Darlene Last Horse teaches classes in Lakota.
Classes include traditional arts and crafts like these No Face Dolls.
Addressing the Lakota language crisis
By Christina Rose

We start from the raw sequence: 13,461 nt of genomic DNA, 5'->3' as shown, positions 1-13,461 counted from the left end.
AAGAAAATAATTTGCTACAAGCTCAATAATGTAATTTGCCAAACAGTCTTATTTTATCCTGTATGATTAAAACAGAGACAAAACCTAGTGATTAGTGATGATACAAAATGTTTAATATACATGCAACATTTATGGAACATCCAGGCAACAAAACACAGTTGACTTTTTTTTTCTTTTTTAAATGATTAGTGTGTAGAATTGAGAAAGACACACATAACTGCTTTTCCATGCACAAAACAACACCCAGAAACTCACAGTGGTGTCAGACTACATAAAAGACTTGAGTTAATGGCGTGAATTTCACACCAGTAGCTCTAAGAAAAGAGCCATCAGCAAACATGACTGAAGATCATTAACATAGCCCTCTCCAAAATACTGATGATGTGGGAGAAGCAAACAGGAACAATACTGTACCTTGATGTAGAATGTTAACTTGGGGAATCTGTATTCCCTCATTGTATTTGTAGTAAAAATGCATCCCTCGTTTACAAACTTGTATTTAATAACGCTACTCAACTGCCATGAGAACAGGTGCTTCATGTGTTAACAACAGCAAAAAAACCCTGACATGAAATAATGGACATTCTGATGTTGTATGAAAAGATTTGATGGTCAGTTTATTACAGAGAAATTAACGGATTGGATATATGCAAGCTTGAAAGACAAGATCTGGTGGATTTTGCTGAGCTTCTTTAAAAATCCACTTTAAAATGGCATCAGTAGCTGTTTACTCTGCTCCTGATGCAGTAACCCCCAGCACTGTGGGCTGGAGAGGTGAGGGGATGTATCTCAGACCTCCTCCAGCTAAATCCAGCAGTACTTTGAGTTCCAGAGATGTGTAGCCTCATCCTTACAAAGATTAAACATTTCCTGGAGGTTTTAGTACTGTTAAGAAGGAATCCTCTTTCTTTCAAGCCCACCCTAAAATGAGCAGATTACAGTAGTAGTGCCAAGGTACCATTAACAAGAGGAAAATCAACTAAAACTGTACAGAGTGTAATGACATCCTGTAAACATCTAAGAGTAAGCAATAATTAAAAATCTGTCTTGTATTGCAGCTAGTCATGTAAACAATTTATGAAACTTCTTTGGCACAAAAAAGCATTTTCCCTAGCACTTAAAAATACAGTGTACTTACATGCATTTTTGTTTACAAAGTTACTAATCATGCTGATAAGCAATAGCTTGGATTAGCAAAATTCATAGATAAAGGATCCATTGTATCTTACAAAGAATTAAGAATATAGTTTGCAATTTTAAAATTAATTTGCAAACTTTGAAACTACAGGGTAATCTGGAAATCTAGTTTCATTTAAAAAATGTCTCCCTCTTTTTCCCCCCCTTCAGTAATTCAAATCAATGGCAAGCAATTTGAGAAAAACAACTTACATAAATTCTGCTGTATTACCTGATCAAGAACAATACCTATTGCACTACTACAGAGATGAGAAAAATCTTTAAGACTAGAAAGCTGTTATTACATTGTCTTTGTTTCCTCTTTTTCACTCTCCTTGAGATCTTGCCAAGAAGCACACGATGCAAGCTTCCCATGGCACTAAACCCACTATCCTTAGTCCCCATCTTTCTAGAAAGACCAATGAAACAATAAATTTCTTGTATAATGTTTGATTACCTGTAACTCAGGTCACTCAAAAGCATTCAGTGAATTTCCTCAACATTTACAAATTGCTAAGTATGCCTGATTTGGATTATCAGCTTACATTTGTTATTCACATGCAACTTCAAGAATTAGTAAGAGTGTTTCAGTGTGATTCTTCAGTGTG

Native Sun News Associate Editor KYLE — With only 2 to 5 percent of children currently speaking Lakota, Thomas Short Bull, president of the Oglala Lakota College, said the time has come to raise the alarm. As the day begins at the Lakota Language Immersion School, a young boy passes an abalone bowl of sage to each child sitting on the floor in a circle. Children from kindergarten through third grade gather for the morning ceremony with prayers, songs, and a short discussion of things to know and remember. Didier Dupont, school coordinator, described the importance of the process. He said, “We have a student whose father was shipped to Afghanistan. We remind everybody to remember her dad in their prayers. During the prayer, listen to the songs in your heart, help each other be good, listen... and the language is there.” The children in the immersion school do everything that children do in school everywhere; they learn math, science, language arts, gym, music, art and more. The difference is that it is all done in the Lakota language. The academic standards are comparable to other schools, but the school has its own curriculum, designed by the Education Department of the Oglala Lakota College. “We are maintaining a compliance with most of the State standards, but as a private school we don't have to,” DuPont said. The majority of the 27 children come from English speaking homes, and only four come from homes where Lakota is used every day. Dupont said encouraging the children to use the language can be a slow transition process, but they are making strides. “The children have gone from “Blue Soldier” (colonization) to the television and computer,” he said. “We can’t expect them to come in in September and be speaking Lakota by March. Very realistically, they will be using the language within the second year.” Dupont said the students use the language they have mastered in the classroom, and are comfortable using the language that they know. “All of the students use some words, phrases, and expressions. The most advanced actually use all they know from the school and from the family's use.” The school became a full immersion school last August after several members of the administration visited a similar school in Hawaii. It was then that the commitment to the program deepened. Dupont said, “After one year we are already where the Hawaiian program was after four or five years. It isn’t that we are doing a better job, it is because we are benefiting from their experience.” The need to go to full immersion is seen by many as an emergency situation. “It's already late for the language. This should have been done 25 years ago when we still had a lot of speakers. The linguistic pressure is very drastic. If you look at the ratios barely 10 percent are speakers, and among the speakers there are not that many users,” Dupont said. Short Bull, who has been involved in language revitalization for almost a decade, said, “In 2005, the elders said we should preserve the language. We were in the Board Room with college center directors, and I asked them, of the children four to six year olds, how many of those children speak the language? We came up with about 10, out of about 200 to 400 children. So if it’s 200 students, its 5 percent, if its 400, that’s 2 percent.” According to Short Bull about 80 percent of those age 80 and above are still speakers. With each succeeding decade it decreases correspondingly. “So at 50 years, 50 percent are speakers, at 40, 40 percent and so on. We are looking at the loss of language in 50-100 years. It is one of the most challenging things we do, because what effected first generation people continually affects all Indian people.” While all agree retaining the language is important, another key element becomes apparent in the study of the language. According to all at the Immersion School, language and culture are intermingled. Holding onto the language means keeping a clear view on the culture for generations to come. Introducing Darlene Last Horse, one of the teachers at the immersion school, Dupont said, “Darlene is our pillar in terms of language culture and history. She is our precious one we go to.” Born and raised south of Kyle, Last Horse grew up speaking Lakota within her family. “I grew up knowing the sacred ways and prayers. Praying to the great spirit is not important to everybody but to my family it is,” she said quietly. She noted that when spiritual leaders pray it is most often in Lakota and there are clues to the culture within the language, so Lakota values are threatened by loss of language. “The parents want their children to speak Lakota,” Last Horse said, and added that grandparents have expressed gratitude for the school. “It’s great to teach the kids; when you can teach them to say a word and they say it with the sound, it makes you understand they are saying the word. They start conversing with you,” Last Horse said with a smile. Within the school, the teachers speak only in Lakota but since the students are not fluent, other methods of learning are integrated in the classroom. “We have several approaches that are used together and one after another. For math, they learn the shapes, and we are still using beads and pieces of color” for description, Dupont said. Pointing out the steps for planting, the words are written on the board in Lakota but illustrated with pictures and symbols. “There are clues in pictures alongside the Lakota words. In immersion school we use words, actions, signing, and drawings to describe the words.” Translation is not encouraged because that causes them to maintain the connection between both languages and the dominant language will subdue the other. “It is important for them to use the language they feel. Translating is not the point,” Dupont said. Teacher Dusty Nelson, 28, is not yet fluent in the language but has been committed to learning it most of her life. Taking Lakota language classes since she was in kindergarten, she said she always had the desire to learn but studying one hour a week at Red Cloud made it impossible. When she came to the Oglala Lakota College, she took Lakota Language 1, 2, and 3. “The desire was there, but you don’t hear it,” she said with sadness. “Speakers are too few and far between.” Since Nelson has been at the immersion school she is becoming more comfortable with the language. “I listen to KILI Lakota language classes on Saturday morning and I used to only understand a few words. Now I am understanding much more. It’s exciting!” Now spending her days fully immersed in the language, Nelson said, “It has changed the way I think. You go through your life knowing one language and you react as things come. You use the language you know. Now I think in Lakota, in my mind I respond in Lakota. The more I understand, the more I grasp the language, the more I start to think, ‘that’s not something Lakota people do’ and I do it the Lakota way.” Nelson said the movement to learn the language is “not only here. I have friends from Standing Rock and we trade stories. It’s like little support system.” “Whenever I hear people pray in Lakota, I feel what they feel. I feel more connected to what they are saying,” Nelson said. “It’s a deeper meaning. I can translate but it loses its meaning.” Nelson laughed, “When I was younger, my mom’s mom and my mom’s mom’s mom, they would just laugh and laugh, but they would say it loses its meaning in translation or they would tell me in English and it wasn't funny. I would feel left out. My great grandparents Nancy and Bill Horn Cloud, they were real traditional people. They carried all the values of the old days, and as a young child I looked up to them. My great grandmother would look at me and say, ‘These young kids don’t even care.’ I wanted to honor her by caring about the language.” “For me, in my opinion,” Nelson said, “it’s a hunger and a thirst and a need to be met. As Lakota people it’s something inborn where we can say, well, I am not going to speak Lakota and I am going to live in this place or that place away from the reservation. But I think we will always have that inside of us. We miss home but it isn’t the place of home, it’s an idea of who we are, it’s the traditions, the way of life, our history. We are all connected through that.” Short Bull said the answer to bringing back the language lies in speaking it. He said that the Maoris and Hawaiians are doing well with preserving their language, because there is a conscious effort for the parents to be learning it while their kids are learning it. “But even among the Hawaii there is only 15% speaking the language and we are probably at same percentage as the Hawaiians. As the decades go by they will be increasing but we will be decreasing because they are making a really conscious effort to preserve the language.” Short Bull said the real way to prevent losing the language is for the parents to learn and speak along with the children. “In the immersion school they are learning to speak it 100 percent of the time but they go home and no one is speaking the language. Can those students become speakers? That is the million dollar question.” The school is prepared for the school to progress to a 100 percent Lakota language setting from grades K-5, with hopes of obtaining the funding to go to k-8. “In the later ‘60s-’70s, the schools on the reservation went to one class period a day speaking Lakota. It’s been 40 years,” Short Bull said, noting that the University of Indiana made a presentation showing how over 40 years, not one fluent speaker was produced by teaching one class a day. Short Bull said that whether or not this program has been effective won’t be known until these students are in their teens. Short Bull said that knowing the language, “Strengthens a person. We are losing our spirituality. Going to sweats and Sundances makes it more relevant to you. You can’t get the same translation if you don’t learn the spirituality in the language. The Council of Elders said we have to do something about it, but I don't know how to raise the alarm,” Short Bull said. The Lakota Language Immersion School students seem to have absorbed the message already. Rosalynn Mousseaux, second grader, said, “The thing I like best about speaking Lakota? There are no bad words.” (Contact Christina Rose at firstname.lastname@example.org)